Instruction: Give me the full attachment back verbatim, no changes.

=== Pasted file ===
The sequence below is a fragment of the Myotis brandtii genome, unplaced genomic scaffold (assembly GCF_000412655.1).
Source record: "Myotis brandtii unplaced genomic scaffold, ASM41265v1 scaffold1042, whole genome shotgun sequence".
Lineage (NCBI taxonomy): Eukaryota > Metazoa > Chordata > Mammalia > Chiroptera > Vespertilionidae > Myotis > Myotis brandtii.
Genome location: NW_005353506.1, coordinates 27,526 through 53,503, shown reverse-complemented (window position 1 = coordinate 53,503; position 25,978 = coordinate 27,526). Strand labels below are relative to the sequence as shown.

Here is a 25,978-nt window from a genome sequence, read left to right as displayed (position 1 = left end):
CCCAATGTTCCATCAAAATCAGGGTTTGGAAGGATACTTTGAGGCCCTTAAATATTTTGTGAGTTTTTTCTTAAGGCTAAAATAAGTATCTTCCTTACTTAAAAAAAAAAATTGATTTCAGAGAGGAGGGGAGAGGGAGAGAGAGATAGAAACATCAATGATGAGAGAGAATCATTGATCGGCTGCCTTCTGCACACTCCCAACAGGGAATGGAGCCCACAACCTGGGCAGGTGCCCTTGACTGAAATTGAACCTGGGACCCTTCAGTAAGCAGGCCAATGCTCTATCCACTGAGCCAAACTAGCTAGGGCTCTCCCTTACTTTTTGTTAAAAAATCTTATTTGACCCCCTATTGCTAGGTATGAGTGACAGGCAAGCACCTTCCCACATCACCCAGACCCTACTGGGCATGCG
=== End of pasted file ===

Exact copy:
The sequence below is a fragment of the Myotis brandtii genome, unplaced genomic scaffold (assembly GCF_000412655.1).
Source record: "Myotis brandtii unplaced genomic scaffold, ASM41265v1 scaffold1042, whole genome shotgun sequence".
Lineage (NCBI taxonomy): Eukaryota > Metazoa > Chordata > Mammalia > Chiroptera > Vespertilionidae > Myotis > Myotis brandtii.
Genome location: NW_005353506.1, coordinates 27,526 through 53,503, shown reverse-complemented (window position 1 = coordinate 53,503; position 25,978 = coordinate 27,526). Strand labels below are relative to the sequence as shown.

Here is a 25,978-nt window from a genome sequence, read left to right as displayed (position 1 = left end):
CCCAATGTTCCATCAAAATCAGGGTTTGGAAGGATACTTTGAGGCCCTTAAATATTTTGTGAGTTTTTTCTTAAGGCTAAAATAAGTATCTTCCTTACTTAAAAAAAAAAATTGATTTCAGAGAGGAGGGGAGAGGGAGAGAGAGATAGAAACATCAATGATGAGAGAGAATCATTGATCGGCTGCCTTCTGCACACTCCCAACAGGGAATGGAGCCCACAACCTGGGCAGGTGCCCTTGACTGAAATTGAACCTGGGACCCTTCAGTAAGCAGGCCAATGCTCTATCCACTGAGCCAAACTAGCTAGGGCTCTCCCTTACTTTTTGTTAAAAAATCTTATTTGACCCCCTATTGCTAGGTATGAGTGACAGGCAAGCACCTTCCCACATCACCCAGACCCTACTGGGCATGCG